Nor could Jane Austen have chosen better in introducing into her Novel as subjects for mirth not merely Mr. Collins but also the absent Lady Catherine de Bourgh.   Both all unawares are to become crucial architectural elements of Austen's literary mansion.

In many respects, these Chapters Thirteen and Fourteen, arbitrarily assigned as first glimpses of Austen's Ground Floor, are ingenious reproductions at a higher level of Chapters One and Two as cornerstone of the entire eventual building, including an identical leisurely pace devoted exclusively to conversation between the members of the Bennet family.   And where the first chapters devote themselves to discussion of Mr. Bingley, leading naturally to the introduction of the latter's friend and guest Mr. Darcy, these present chapters begin with a letter from Mr. Collins, to progress in equally natural fashion to our coming acquaintance in Chapter Fifteen with the charming Mr. Wickham.   (Had Mr. Collins been less tedious we would be been far less inclined to fall gratefully upon the neck of Mr. Wickham, figuratively speaking, of course.)

And as the earlier Foundation level chapters result in first Jane and then Elizabeth becoming installed for a few days at Netherfield [Chapters Four to Twelve inclusively], our present Ground Floor pages contain an inexorable progress to Chapter Eighteen's Netherfield Ball.

The concluding webpage to that lower level [Foundation (3):— Foreshadowing, or Moving Up], dealt with the ending or resolution of the Foundation level and preparations for ascending to this Ground Floor.   We will find no discussion of foreshadowing or misdirection in this present section's final pages [Chapters 19 to 23: Ground Floor (6)], but rather a circular path leading right back to the present webpage, which is to say a return to Mr. Collins's letter expressing his wish 'that the circumstance of my being next in the entail of Longbourn estate will be kindly overlooked on your' [Mr. Bennet's] side, as well as assurances of Mr. Collins's 'readiness to make them every possible amends' ...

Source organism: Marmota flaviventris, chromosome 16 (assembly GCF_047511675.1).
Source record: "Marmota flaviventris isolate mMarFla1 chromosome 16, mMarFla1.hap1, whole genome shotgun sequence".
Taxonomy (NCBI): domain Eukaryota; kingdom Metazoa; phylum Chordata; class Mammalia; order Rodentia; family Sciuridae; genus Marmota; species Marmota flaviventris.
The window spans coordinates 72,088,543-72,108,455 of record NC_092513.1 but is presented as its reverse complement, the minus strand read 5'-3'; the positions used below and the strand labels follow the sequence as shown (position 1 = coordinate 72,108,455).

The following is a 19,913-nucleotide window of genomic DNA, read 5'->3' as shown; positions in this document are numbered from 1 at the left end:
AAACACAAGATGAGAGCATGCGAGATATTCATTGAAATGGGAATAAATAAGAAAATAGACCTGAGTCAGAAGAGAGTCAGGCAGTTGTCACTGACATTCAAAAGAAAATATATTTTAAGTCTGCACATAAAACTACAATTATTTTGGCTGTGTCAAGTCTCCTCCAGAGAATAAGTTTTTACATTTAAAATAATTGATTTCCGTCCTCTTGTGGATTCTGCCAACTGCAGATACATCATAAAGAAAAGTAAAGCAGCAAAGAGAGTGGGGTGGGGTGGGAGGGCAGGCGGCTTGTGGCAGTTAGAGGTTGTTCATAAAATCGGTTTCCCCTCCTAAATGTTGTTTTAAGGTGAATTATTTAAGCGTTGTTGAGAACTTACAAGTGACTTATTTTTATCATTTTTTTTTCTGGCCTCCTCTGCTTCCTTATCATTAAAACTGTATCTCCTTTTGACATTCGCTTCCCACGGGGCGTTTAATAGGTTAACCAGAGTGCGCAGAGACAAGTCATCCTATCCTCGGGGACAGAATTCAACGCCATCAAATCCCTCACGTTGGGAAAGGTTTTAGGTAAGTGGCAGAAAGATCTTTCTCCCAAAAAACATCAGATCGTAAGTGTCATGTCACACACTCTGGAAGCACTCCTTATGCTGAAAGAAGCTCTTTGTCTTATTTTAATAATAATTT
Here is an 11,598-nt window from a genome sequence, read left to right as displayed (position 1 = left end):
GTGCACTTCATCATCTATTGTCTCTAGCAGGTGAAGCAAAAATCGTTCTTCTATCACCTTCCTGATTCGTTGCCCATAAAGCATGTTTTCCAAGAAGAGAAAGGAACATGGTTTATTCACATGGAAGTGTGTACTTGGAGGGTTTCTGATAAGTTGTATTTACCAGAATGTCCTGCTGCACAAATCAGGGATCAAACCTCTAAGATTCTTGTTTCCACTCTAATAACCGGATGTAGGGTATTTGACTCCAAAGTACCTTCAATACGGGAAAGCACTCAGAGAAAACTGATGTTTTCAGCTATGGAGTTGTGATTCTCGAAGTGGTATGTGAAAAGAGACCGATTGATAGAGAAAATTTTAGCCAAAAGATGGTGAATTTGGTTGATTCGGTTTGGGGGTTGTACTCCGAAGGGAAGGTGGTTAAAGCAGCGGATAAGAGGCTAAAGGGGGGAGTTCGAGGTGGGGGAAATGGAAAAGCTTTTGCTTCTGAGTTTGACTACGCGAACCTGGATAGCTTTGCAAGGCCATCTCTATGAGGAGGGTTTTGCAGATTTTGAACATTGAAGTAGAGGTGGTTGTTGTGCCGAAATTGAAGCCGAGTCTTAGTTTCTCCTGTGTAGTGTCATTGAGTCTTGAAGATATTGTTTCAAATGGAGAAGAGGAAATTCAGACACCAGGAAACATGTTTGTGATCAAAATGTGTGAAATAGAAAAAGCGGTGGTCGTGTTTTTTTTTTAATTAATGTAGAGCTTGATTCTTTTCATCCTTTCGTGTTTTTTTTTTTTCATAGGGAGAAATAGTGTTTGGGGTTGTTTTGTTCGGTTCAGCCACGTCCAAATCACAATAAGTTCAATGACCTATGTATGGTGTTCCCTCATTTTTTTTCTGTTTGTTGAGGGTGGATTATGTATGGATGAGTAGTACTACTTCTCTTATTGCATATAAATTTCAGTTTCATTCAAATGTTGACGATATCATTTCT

And Jane Austen's gift to us is the ability to appreciate the consummate mastery of literary and architectural detail as we follow her oblique approach to the Upper Floors.

*   *   *   *   *

Pictures 3A
    With the exception of the Hubble Footer, most Pictures on these Pride and Prejudice, and other Austen webpages, are from the Turner Bequest of the Tate Museum Collection Online.

This Page Chapters 13 and 14: Ground Floor (2), Mr. Collins
Thumbnail, Gateway to the Flower Garden at Farnley JMW Turner, 1815
Title: Gateway to the Flower Garden at Farnley
Medium: Bodycolour and chalk on paper
Dimensions: unconfirmed 320 x 406 mm
Private Collection, Turner Worldwide
Reference: TW0238, Wilton 585

Thumbnail, Front Door and Porch Farnley JMW Turner, 1815
Title: Front Door and Porch, Farnley
Medium: Bodycolour on paper
Dimensions: unconfirmed 268 x 320 mm
Private Collection, Turner Worldwide
Reference: TW0237, Wilton 584

Thumbnail, A Conversation Group JMW Turner, 1827
A Conversation Group
Medium: Gouache and Watercolour on paper;
Dimensions: Support 190 x 140 mm
Collection: Tate, Accepted by the nation as part of the Turner Bequest 1856
View by appointment at Tate Britain's Prints and Drawings Room
Reference D22743 View by appointment at Tate Britain's Prints and Drawings Room

Thumbnail, Wakefield Bridge, British Museum JMW Turner, circa 1798
Title: Wakefield Bridge
Medium: Watercolour and pen and ink on paper;
Dimensions: Support 260 x 434 mm
Collection: The British Museum
Turner Worldwide, Reference TW0384, Wilton 241
Picture Copyright: The British Museum - click on this link for a breathtaking experience

[As of March 28th, 2013 the British Museum is holding an exhibition of artifacts from Pompeii and Herculaneum!   How strange and unsettling to face directly the unearthed treasure hinted at obliquely in the photograph of Herculaneum (modern Ercolano) taken on May 8th, 2011 by Judy Oliver Turner and found on my Main Page — Index.]

[December 2005 text only]
    [WebPage last amended April 5th, 2013]